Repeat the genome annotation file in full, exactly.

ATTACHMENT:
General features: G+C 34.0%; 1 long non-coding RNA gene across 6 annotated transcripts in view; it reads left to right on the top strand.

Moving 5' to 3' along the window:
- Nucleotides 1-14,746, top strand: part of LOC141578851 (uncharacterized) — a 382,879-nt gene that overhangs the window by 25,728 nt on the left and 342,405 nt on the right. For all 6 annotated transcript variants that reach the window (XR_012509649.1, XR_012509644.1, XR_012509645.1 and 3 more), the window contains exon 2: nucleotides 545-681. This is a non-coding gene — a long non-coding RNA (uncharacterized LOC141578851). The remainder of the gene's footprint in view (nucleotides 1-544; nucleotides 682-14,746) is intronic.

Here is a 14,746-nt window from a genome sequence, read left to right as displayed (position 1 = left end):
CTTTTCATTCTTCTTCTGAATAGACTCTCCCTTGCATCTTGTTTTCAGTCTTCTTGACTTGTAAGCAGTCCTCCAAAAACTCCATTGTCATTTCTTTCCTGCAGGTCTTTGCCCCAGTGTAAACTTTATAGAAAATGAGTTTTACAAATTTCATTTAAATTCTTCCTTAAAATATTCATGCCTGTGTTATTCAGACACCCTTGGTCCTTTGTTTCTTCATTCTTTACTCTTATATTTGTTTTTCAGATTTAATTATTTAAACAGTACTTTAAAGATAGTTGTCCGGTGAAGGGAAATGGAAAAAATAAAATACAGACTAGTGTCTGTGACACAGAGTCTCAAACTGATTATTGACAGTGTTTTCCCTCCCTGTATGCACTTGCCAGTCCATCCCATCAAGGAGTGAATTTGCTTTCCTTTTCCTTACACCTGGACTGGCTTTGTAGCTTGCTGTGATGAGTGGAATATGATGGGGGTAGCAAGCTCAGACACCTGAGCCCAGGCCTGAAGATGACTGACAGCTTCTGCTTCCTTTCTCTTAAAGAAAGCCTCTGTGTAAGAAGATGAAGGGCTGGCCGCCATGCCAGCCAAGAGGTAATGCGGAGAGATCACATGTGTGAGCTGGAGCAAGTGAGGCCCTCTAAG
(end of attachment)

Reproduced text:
General features: G+C 34.0%; 1 long non-coding RNA gene across 6 annotated transcripts in view; it reads left to right on the top strand.

Moving 5' to 3' along the window:
- Nucleotides 1-14,746, top strand: part of LOC141578851 (uncharacterized) — a 382,879-nt gene that overhangs the window by 25,728 nt on the left and 342,405 nt on the right. For all 6 annotated transcript variants that reach the window (XR_012509649.1, XR_012509644.1, XR_012509645.1 and 3 more), the window contains exon 2: nucleotides 545-681. This is a non-coding gene — a long non-coding RNA (uncharacterized LOC141578851). The remainder of the gene's footprint in view (nucleotides 1-544; nucleotides 682-14,746) is intronic.

Here is a 14,746-nt window from a genome sequence, read left to right as displayed (position 1 = left end):
CTTTTCATTCTTCTTCTGAATAGACTCTCCCTTGCATCTTGTTTTCAGTCTTCTTGACTTGTAAGCAGTCCTCCAAAAACTCCATTGTCATTTCTTTCCTGCAGGTCTTTGCCCCAGTGTAAACTTTATAGAAAATGAGTTTTACAAATTTCATTTAAATTCTTCCTTAAAATATTCATGCCTGTGTTATTCAGACACCCTTGGTCCTTTGTTTCTTCATTCTTTACTCTTATATTTGTTTTTCAGATTTAATTATTTAAACAGTACTTTAAAGATAGTTGTCCGGTGAAGGGAAATGGAAAAAATAAAATACAGACTAGTGTCTGTGACACAGAGTCTCAAACTGATTATTGACAGTGTTTTCCCTCCCTGTATGCACTTGCCAGTCCATCCCATCAAGGAGTGAATTTGCTTTCCTTTTCCTTACACCTGGACTGGCTTTGTAGCTTGCTGTGATGAGTGGAATATGATGGGGGTAGCAAGCTCAGACACCTGAGCCCAGGCCTGAAGATGACTGACAGCTTCTGCTTCCTTTCTCTTAAAGAAAGCCTCTGTGTAAGAAGATGAAGGGCTGGCCGCCATGCCAGCCAAGAGGTAATGCGGAGAGATCACATGTGTGAGCTGGAGCAAGTGAGGCCCTCTAAG